A return to Miller Park proved to be exactly what the Milwaukee Brewers’ stagnant offense needed to return to life.
Jesús Aguilar broke the seal with a two-run, first-inning double, the Brewers tacked on two more runs immediately after that. A strong effort from Wade Miley and a trio of relievers made the lead hold up the rest of the way, and Milwaukee downed the Los Angeles Dodgers, 7-2, on Friday night.
Aguilar finished with a postseason-best three hits, including two doubles, and three runs batted in as the Brewers advanced to a winner-take-all Game 7 for a shot at their first World Series since 1982.
“It was just a case where we executed well,” said Craig Counsell, who will be seeking his first World Series appearance in his fourth season as manager. He won two during a 16-year playing career.
“It was just, ‘Get a good pitch to hit and put a good swing on it.’ And really, since Game 1, I thought it was the first time we really did a heck of a job at getting our pitch to hit a lot of the night.”
Thanks to that offensive approach, Miley was staked to a three-run lead after the opening frame and ultimately turned in a solid 4 1/3-inning start. Corey Knebel, Jeremy Jeffress and Corbin Burnes then combined for 4 2/3 innings of shutout, hitless relief behind him.
The amped-up, sellout crowd was quieted only five pitches into the game when longtime Brewer killer David Freese hammered a home run to right-center off Miley – the first surrendered by the left-hander since Aug. 18.
In a case of serendipity, it was Freese’s three-run, first-inning homer off Shaun Marcum in Game 6 of the NLCS in 2011 that knocked the wind out of the Brewers’ sails when he was a member of the St. Louis Cardinals.
But on this night the blast wound up not mattering because for the first time since Game 1 at Miller Park, the Brewers’ bats finally came alive.
Lorenzo Cain greeted the Dodgers’ left-hander Hyun-Jin Ryu with an infield single and Ryan Braun drew a one-out walk. After Travis Shaw struck out, the floodgates opened.
Aguilar got things started by lining a two-run double to right field. Then, on consecutive pitches, Mike Moustakas doubled and Erik Kratz singled to right to up Milwaukee’s lead to 4-1 as the gathering of 43,619 went crazy.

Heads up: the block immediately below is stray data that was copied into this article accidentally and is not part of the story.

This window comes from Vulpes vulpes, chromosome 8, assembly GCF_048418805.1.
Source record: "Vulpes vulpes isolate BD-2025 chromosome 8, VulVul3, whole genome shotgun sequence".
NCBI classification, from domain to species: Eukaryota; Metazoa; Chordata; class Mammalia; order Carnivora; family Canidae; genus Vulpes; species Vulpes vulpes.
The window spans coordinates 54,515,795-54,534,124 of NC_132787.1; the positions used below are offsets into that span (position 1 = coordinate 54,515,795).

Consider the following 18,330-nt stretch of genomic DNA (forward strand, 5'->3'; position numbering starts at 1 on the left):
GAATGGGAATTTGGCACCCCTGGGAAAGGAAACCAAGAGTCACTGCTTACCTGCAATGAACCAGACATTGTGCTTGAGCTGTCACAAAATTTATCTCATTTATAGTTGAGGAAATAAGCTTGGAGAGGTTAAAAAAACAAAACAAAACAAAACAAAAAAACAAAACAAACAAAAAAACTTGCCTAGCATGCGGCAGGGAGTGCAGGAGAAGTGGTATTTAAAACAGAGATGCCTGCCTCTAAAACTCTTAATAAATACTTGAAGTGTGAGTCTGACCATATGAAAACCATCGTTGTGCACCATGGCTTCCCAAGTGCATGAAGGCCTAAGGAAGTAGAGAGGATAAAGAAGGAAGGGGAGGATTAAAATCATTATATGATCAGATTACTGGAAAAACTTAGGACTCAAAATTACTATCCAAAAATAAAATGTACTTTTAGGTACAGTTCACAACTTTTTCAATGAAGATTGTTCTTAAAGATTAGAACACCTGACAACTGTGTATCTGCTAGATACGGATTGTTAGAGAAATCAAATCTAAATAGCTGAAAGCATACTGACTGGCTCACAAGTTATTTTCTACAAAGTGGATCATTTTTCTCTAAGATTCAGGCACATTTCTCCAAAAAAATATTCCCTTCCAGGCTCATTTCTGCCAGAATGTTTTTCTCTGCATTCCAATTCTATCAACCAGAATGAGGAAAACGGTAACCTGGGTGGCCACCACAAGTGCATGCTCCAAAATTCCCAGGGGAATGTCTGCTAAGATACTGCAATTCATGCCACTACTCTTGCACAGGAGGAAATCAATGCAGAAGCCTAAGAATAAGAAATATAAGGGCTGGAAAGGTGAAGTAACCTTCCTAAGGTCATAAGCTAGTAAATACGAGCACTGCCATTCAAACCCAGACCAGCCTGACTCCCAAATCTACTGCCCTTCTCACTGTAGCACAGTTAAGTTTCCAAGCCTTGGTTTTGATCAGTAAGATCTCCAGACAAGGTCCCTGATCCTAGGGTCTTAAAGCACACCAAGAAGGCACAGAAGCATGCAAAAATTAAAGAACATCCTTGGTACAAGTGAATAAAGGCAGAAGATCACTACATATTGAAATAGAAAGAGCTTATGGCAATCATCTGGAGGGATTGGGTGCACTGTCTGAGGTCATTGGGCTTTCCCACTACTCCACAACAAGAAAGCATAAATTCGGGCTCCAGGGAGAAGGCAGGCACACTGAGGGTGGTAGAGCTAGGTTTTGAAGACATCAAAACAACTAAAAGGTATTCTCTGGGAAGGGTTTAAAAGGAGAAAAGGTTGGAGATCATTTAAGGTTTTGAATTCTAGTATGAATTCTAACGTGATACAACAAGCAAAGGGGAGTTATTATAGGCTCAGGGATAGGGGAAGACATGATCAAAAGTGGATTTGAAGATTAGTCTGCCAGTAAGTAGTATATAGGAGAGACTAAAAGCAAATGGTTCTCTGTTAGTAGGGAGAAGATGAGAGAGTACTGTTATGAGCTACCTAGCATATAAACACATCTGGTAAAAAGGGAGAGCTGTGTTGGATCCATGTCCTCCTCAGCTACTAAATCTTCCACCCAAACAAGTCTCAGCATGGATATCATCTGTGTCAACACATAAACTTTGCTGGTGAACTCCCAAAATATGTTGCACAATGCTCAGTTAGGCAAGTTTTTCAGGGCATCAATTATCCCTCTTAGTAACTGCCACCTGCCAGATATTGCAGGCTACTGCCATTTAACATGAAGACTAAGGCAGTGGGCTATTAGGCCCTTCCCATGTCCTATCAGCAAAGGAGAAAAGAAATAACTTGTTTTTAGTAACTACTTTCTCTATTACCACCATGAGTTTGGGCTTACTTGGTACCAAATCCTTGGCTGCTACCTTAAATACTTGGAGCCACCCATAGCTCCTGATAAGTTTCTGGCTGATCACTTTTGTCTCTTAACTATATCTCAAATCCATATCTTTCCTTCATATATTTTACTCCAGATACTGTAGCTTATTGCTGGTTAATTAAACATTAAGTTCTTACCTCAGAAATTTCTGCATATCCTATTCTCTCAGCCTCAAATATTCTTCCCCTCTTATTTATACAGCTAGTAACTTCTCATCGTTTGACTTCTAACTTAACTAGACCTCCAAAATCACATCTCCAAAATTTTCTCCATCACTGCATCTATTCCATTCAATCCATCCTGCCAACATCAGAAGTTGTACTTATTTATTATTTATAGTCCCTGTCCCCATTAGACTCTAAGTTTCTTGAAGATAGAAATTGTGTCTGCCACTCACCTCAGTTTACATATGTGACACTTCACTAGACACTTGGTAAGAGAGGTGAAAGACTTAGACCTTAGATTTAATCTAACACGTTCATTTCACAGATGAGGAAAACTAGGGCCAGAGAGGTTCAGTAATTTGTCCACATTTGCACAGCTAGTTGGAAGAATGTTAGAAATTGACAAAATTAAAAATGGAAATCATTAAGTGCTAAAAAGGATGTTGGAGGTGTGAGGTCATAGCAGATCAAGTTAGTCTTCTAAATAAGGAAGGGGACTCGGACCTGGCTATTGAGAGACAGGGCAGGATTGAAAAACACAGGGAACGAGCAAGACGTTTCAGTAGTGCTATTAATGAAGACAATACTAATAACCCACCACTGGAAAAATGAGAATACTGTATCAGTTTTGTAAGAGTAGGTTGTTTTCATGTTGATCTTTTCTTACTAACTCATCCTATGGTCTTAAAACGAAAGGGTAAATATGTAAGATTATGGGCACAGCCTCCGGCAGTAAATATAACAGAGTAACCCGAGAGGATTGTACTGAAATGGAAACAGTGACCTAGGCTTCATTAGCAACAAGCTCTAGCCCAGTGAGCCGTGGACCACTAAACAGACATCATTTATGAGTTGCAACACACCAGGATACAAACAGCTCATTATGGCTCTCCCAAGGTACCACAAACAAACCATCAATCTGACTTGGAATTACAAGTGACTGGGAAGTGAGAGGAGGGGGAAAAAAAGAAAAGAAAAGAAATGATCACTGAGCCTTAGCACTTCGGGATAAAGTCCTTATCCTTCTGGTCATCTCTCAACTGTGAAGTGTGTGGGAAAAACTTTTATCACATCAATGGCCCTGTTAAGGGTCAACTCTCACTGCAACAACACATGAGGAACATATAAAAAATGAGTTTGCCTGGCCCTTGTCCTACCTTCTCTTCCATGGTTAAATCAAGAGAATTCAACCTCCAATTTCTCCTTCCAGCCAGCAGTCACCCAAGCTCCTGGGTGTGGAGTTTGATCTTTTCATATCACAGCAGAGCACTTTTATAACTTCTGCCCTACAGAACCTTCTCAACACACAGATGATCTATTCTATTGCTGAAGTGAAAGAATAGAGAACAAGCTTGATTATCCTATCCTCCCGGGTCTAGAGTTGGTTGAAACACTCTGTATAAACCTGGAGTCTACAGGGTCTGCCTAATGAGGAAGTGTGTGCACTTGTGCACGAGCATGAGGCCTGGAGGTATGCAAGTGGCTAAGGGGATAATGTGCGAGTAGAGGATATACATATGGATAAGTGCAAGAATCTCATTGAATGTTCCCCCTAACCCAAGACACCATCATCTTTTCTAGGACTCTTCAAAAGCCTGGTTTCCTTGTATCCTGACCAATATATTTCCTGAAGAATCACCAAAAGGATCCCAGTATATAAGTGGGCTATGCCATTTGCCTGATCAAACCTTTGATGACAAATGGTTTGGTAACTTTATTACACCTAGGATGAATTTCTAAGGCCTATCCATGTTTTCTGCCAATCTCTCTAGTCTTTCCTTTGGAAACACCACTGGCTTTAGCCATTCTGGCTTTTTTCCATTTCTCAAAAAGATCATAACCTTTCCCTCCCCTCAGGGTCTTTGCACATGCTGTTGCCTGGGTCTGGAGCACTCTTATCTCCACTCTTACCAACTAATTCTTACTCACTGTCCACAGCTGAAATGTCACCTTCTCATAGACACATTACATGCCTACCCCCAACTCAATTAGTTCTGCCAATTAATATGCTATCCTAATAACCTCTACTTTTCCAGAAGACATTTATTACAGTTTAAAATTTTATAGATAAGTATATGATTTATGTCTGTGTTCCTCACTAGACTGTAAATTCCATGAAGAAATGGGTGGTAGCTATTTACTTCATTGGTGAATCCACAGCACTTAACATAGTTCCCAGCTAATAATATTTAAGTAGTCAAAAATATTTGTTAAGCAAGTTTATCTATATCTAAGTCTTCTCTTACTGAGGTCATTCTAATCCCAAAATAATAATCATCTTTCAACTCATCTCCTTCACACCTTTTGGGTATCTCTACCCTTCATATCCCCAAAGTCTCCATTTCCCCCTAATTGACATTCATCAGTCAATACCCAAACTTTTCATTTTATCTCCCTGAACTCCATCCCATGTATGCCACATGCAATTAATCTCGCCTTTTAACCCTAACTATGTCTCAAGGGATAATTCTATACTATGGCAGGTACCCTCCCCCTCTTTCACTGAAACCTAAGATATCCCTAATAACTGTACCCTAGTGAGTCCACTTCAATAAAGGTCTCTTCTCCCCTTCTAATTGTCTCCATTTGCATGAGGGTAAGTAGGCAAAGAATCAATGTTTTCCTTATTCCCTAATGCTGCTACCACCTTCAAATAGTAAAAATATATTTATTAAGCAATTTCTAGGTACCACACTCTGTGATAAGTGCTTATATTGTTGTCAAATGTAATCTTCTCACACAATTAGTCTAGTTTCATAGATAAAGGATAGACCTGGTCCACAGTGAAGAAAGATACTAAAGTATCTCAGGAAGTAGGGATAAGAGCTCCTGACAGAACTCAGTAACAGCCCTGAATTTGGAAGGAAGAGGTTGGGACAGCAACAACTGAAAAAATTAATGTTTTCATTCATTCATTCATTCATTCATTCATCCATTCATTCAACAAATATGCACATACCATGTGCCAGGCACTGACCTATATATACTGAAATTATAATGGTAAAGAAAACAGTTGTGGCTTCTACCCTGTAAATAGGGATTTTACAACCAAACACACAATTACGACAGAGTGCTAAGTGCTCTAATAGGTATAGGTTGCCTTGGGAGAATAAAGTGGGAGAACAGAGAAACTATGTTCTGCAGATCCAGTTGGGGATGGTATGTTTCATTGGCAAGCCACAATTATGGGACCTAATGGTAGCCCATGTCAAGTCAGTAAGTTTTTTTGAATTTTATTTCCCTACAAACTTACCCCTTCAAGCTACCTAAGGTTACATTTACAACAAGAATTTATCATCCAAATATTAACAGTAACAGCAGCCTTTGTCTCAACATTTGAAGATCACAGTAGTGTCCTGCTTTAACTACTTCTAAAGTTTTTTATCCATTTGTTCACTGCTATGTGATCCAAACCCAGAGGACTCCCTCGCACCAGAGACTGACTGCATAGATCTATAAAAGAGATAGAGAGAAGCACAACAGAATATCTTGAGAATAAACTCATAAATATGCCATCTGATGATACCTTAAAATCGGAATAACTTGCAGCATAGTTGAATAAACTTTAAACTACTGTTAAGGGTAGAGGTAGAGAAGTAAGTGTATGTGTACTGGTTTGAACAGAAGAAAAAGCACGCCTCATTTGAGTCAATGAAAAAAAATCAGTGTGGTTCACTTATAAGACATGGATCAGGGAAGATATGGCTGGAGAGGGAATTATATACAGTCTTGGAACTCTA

Orlando Arcia singled as well, giving the Brewers four consecutive hits and five in the inning off Ryu before Cody Bellinger ran down Miley’s drive to straightaway center to finally retire the side.
“I was trying to get back in the dugout and then the boys regrouped and put up a four-spot,” Miley said. “That’s huge for the starting pitcher. Then I was able to settle into the game and just try to get outs.”
The four runs were one more than the Brewers had managed in their Games 4 and 5 losses at Dodger Stadium, when they scored three in a total of 22 innings.
“The first inning Agui kind of takes what they give him,” said Counsell. “Moose got a curveball for a strike and put a good swing on it. Kratzy goes the other way, and just gets one through the hole.
“We were kind of aggressive, actually, in that first inning. A lot of opposite-field hits.”
Miley worked around a pair of second-inning singles, then saw the offense give him even more breathing room when Christian Yelich – hitting just .179 in the postseason – and Braun doubled to right-center in consecutive at-bats to make it a 5-1 game.
Yelich’s double was his first extra-base hit since his two-run homer in Game 1 of the National League Division Series against the Colorado Rockies on Oct. 4.
Ryu (1-1) retired the side in order in the third and then gave way to Julio Urías, who matched that effort in the fourth.
Miley saw his night end in the bottom of the fourth, when he sandwiched a pair of four-pitch walks around a Freese RBI double to center that pulled the Dodgers within 5-2.
Knebel (1-0) entered and retired Justin Turner on a fly ball to center and struck out Machado with a 97-mph fastball to limit the damage to a run.